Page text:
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Integrated THz Plasmonic Chemical and Biological Sensors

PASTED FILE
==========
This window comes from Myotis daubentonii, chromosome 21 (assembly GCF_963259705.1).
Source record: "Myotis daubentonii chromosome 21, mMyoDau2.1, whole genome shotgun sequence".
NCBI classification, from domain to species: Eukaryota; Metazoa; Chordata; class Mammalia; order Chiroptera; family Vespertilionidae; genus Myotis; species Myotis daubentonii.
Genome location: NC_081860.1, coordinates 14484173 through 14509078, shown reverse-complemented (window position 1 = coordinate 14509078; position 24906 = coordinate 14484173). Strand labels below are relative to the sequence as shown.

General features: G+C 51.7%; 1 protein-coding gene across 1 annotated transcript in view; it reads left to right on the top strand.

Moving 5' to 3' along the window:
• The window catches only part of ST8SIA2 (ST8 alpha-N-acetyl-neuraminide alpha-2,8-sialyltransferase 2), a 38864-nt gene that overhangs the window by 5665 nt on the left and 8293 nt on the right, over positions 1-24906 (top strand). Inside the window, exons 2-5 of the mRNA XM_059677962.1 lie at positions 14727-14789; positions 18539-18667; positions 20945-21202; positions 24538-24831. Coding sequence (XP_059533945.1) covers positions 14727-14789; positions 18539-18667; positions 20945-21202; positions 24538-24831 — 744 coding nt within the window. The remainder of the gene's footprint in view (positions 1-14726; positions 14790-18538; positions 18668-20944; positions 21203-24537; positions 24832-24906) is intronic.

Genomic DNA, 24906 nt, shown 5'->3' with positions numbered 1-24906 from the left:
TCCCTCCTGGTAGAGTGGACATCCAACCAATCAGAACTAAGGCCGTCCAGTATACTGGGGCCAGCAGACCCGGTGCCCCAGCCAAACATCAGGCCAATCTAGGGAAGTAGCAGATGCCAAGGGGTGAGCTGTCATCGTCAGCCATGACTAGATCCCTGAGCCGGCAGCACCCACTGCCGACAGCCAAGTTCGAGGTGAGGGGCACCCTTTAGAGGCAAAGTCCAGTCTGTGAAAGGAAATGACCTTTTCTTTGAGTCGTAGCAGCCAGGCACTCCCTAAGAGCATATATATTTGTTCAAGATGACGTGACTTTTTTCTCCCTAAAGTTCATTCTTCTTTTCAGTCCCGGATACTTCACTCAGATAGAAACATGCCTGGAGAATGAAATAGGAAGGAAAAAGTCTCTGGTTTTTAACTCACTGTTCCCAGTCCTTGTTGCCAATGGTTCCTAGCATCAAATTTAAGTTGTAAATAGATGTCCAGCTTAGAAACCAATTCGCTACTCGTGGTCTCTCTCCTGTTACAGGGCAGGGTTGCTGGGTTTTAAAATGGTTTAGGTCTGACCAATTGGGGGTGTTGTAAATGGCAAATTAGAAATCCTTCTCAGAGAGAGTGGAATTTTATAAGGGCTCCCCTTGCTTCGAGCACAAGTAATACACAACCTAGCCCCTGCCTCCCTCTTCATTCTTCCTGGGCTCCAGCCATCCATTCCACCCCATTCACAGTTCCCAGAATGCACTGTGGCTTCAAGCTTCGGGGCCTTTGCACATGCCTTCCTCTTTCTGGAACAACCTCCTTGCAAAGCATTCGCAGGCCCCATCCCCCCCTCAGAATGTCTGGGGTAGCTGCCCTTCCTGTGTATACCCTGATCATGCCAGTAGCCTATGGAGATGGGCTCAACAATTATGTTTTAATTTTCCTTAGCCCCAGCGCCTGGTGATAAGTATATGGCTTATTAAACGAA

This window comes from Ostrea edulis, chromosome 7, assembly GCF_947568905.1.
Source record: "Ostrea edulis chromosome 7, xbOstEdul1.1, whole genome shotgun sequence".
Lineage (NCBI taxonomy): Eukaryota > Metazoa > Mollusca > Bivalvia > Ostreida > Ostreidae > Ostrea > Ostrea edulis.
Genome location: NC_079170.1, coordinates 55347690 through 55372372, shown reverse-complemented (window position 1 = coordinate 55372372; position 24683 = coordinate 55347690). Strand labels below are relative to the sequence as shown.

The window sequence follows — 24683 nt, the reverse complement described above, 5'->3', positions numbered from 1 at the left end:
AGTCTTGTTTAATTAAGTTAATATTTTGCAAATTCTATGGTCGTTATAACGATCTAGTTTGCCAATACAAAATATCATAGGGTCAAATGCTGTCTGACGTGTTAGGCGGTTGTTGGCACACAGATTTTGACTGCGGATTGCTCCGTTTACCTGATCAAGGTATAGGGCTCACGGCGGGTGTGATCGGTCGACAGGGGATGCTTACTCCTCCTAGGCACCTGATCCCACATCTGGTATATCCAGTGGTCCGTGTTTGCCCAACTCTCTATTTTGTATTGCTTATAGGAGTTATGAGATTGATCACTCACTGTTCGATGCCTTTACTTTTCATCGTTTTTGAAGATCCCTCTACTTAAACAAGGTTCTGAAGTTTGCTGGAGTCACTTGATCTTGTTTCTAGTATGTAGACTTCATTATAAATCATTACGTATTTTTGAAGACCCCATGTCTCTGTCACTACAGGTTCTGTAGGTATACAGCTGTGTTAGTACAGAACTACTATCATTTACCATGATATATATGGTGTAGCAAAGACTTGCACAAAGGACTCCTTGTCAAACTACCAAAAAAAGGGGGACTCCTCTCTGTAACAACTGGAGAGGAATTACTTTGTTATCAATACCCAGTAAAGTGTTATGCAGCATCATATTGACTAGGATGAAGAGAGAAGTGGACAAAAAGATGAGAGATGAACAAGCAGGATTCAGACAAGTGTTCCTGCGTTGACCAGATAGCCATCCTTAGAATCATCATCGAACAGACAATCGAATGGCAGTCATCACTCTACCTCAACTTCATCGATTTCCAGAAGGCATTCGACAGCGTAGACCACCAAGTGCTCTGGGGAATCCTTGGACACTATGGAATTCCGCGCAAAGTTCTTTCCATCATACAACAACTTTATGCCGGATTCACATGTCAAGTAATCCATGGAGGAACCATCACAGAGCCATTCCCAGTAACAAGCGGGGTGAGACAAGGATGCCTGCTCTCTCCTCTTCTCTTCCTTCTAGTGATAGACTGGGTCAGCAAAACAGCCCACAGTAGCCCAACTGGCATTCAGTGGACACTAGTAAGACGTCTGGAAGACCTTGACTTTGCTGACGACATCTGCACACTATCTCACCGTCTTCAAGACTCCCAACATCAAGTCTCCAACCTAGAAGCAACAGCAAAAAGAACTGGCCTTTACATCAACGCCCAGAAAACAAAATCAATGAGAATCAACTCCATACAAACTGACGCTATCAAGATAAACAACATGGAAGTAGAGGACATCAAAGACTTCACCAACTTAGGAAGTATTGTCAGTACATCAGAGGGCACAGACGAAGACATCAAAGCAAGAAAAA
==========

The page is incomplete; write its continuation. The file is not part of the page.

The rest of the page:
OBJECTIVE: To design, fabricate, and demonstrate a new class of plasmonic sensors for chemical and biological sensing based on terahertz (THz) frequency quasi-optical spectroscopy. DESCRIPTION: The Army has an urgent need for new sensor-based plasmonic architectures for biological and chemical sensing, with superior sensitivity and high-volume processing capability. Examples include a novel nano-biosensor system comprising plasmonic emitters, waveguides, and detectors which can be integrated with other nanoelectronic circuit elements and components, such as switches and modulators, thereby resulting in enormous signal functionality, integration and processing speed. Recent development on metallic nanoparticles (MNPs), metallic nanoshells (MNSs) and metallic nanowires (MNWs) seemed promising, because the plasmonic nano-architectures provide a promising way to integrate with optical-electronic (including long wavelength THz regime) devices by localizing the light at a subwavelength scale [1-5]. Toward that end, THz signal transducers using the metallic metamaterial---because surface plasmon polariton (SPP) modes generate the weakly localized mode confinement in the THz domain---will need to be developed to fully realize the potential of the new class of THz plasmonic sensors. Specifically, it may be necessary to build holes, grooves, dimples, and other surface textures at the subwavelength scale, thus creating the spoof surface plasmon polariton (SSPP) modes similar to surface plasmon polariton (SPP) existing at the IR-Optical spectrum [6,7]. For example, various THz transducers such as waveguides, multiplexers and Mach-Zender interferometers using the sub-wavelength periodic gap structures need to be developed. Additionally, to improve the signal to noise figure of merit, it may be necessary to employ metallic photonic crystal materials consisting of cavities. It is also possible that the signal detection emitted by nanometer-scale atoms and molecules would be enhanced by strong near field confinement and extraordinary transmission of the plasmonic architectures. The artificially designed metallic photonic crystal slabs comprising of cavities with high Q-factor and small effective volume will make it possible to obtain ultrahigh sensitivity for chem.-/biosensor devices. Plasmonic waveguide structures such as slot waveguides, when combined with plasmonic switches, can deliver optical (THz) excitations to spectroscopy-based sensor arrays, and collect optical (THz) spectral information from these array elements, and subsequently direct them to desired output terminals. With such a design paradigm, the optical/THz plasmonic sensors"high sensitivity is accentuated, and at the same time, large throughput of sensory processing information is made possible. The ultimate goal of this project is to define a new class of THz plasmonic nanostructures which are highly effective for spectroscopy-based sensing and that are scalable and reproducible. Namely, when produced by available standard nanomanufacturing techniques required for realizing large sensor arrays, excited and interrogated by large number of plasmonic waveguide channels connected to the optical/THz input/output, uniform response properties will be exhibited by these sensors systems. PHASE I: In the Phase I effort, a complete design of a chem./biosensor based on the THz plasmonic nanostructures should be formulated, and the fabrication procedures should be developed for a representative device implementation. It is expected that physical attributes such as the plasmon resonance frequencies and local field enhancements will be predicted as a function of the geometric and material parameters of the plasmonic nanostructures. The Phase I effort should include fabrication experiments and benchmarking that demonstrate an adequate capability for the meeting the expected challenges in fabricating the proposed sensors. PHASE II: In the Phase II effort, a prototypical sensor array based on THz plasmonic nanostructured architecture, with plasmonic waveguides connected to the input/output optical/THz excitation and spectral collection/determination, will be fabricated and their ultrahigh detection sensitivity should be demonstrated. The performances of the THz plasmonic sensor array should be fully evaluated in terms of processing speed and amount of information processed. Although the THz plasmonic sensor array will be designed to be functional at one specific laser wavelength, the project needs to deliver theoretical/experimental results that provide guidance regarding how the sensor array can be designed and fabricated for other excitation wavelengths and possibly broad-band/sweep-frequency operations. PHASE III DUAL USE APPLICATIONS: The Phase III work will demonstrate scalability and repeatability of the proposed THz plasmonic nanostructured spectroscopy-based sensor arrays with ultrahigh sensitivity, and implement at least one kind of sensor featuring monolithic integration of the signal source and detector(s). Specifically, arrays of the proposed THz plasmonic nanostructures will be fabricated using standard nanofabrication technologies such as nanoimprint lithography or other scalable nanomanufacturing techniques. This new technology will have commercialization opportunities for such military relevant applications as detection of trace amount chemical, biological and explosive agents. This same technology would find dual-applications such as advanced laboratory components for scientific characterization studies; materials/process monitoring in commercial manufacturing; and ultra-fast data processing. REFERENCES: 1. H.A. Atwater,"The Promise of Plasmonics", Scientific American, April 2007; 56-63. 2. E. Betzig, J. K. Trautman, T. D. Harris, J. S. Weiner, and R. L. Kostelak,"Breaking the diffraction barrier optical microscopy on a nanometric scale", Science, 251, 1468 (1991). 3. W. L. Barnes, A. Dereux, and T. W. Ebbesen,"Surface plasmon subwavelength optics,"Nature, 424, 824 (2003). 4. K. Song and P. Mazumder,"Active Terahertz Spoof Surface Plasmon Polariton Switch Comprising the Perfect Conductor Metamaterial", IEEE Transaction on Electron Devices, 56, 2792 (2009). 5. M. L. Brongersma, J. W. Hartman, and H. A. Atwater,"Electromagnetic energy transfer and switching in nanoparticle chain arrays below the diffraction limit,"Physical Review B, 62, R16356 (2000). 6. J. B. Pendry, L. Martin-Moreno, and F. J. Garcia-Vidal,"Mimicking Surface Plasmons with Structured Surfaces,"Science, 305, 847 (2004). 7. S. A. Maier, S. R. Andrews, L. Martin-Moreno, and F. J. Garcia-Vidal,"Terahertz surface plasmon-polariton propagation and focusing on periodically corrugated metal wires,"Physical Review Letters, 97, 176805 (2006).